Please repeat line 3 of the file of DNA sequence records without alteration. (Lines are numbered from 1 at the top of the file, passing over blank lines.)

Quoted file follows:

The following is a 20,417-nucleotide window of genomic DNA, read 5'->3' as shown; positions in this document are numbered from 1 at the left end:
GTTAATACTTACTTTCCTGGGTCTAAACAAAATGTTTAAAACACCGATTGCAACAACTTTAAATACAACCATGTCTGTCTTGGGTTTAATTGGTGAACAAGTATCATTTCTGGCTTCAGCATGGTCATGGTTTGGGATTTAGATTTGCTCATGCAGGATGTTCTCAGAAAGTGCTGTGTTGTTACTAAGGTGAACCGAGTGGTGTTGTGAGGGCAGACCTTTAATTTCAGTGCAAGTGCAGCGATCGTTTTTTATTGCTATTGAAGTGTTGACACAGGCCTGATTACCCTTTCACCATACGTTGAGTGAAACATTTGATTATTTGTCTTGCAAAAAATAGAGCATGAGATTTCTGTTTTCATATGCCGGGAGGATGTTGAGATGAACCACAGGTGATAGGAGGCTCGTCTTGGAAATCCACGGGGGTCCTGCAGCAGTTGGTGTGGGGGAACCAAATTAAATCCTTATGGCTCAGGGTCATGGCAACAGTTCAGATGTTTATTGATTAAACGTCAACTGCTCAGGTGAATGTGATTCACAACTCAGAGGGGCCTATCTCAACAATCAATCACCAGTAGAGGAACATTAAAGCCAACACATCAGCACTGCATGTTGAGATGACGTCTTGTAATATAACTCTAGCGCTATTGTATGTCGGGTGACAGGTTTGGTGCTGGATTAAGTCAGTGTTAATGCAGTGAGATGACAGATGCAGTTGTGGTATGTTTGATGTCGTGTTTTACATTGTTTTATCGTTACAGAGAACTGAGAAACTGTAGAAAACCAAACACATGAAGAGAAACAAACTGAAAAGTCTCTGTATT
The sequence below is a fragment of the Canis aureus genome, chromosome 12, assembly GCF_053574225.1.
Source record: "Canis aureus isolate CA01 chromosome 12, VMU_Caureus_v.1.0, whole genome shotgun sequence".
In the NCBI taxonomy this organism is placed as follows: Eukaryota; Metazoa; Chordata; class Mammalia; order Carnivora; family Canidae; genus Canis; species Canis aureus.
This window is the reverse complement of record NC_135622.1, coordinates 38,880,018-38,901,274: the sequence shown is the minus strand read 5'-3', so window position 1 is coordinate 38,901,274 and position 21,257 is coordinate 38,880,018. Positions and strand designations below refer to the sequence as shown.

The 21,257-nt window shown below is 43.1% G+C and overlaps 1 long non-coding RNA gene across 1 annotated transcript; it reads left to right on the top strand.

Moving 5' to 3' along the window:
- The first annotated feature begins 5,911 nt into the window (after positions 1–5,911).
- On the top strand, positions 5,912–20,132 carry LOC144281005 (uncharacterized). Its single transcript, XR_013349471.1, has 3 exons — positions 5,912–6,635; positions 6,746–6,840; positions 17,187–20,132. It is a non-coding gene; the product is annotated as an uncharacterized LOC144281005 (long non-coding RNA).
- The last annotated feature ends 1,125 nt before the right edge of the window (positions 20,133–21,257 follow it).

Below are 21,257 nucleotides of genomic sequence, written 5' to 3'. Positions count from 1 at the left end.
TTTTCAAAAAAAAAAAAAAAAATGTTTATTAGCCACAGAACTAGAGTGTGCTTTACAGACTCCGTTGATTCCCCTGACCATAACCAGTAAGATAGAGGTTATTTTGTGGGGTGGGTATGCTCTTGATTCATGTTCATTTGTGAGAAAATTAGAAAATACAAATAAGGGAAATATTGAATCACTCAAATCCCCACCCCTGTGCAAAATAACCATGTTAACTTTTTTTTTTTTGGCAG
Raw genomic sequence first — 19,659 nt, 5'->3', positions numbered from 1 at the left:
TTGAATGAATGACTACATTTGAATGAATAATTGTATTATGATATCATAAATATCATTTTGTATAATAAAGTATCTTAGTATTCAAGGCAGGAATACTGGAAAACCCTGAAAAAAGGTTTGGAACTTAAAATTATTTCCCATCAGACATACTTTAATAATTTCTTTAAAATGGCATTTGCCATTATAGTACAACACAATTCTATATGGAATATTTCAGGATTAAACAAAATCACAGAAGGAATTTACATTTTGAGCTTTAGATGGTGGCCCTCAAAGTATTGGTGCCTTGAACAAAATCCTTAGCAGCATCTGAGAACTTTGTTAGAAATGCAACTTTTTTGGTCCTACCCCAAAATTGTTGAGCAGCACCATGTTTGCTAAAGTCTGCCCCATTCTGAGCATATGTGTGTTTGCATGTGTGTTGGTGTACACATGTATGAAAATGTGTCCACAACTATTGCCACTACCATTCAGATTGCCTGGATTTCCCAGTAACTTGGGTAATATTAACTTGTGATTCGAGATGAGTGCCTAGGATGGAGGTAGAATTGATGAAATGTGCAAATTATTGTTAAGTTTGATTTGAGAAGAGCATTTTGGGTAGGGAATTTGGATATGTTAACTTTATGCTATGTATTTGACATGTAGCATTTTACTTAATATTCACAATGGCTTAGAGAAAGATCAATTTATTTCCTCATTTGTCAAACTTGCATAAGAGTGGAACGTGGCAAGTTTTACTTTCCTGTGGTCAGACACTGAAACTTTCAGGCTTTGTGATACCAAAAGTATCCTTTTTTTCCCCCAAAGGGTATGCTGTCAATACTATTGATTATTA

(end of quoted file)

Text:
The sequence below is a fragment of the Canis aureus genome, chromosome 12, assembly GCF_053574225.1.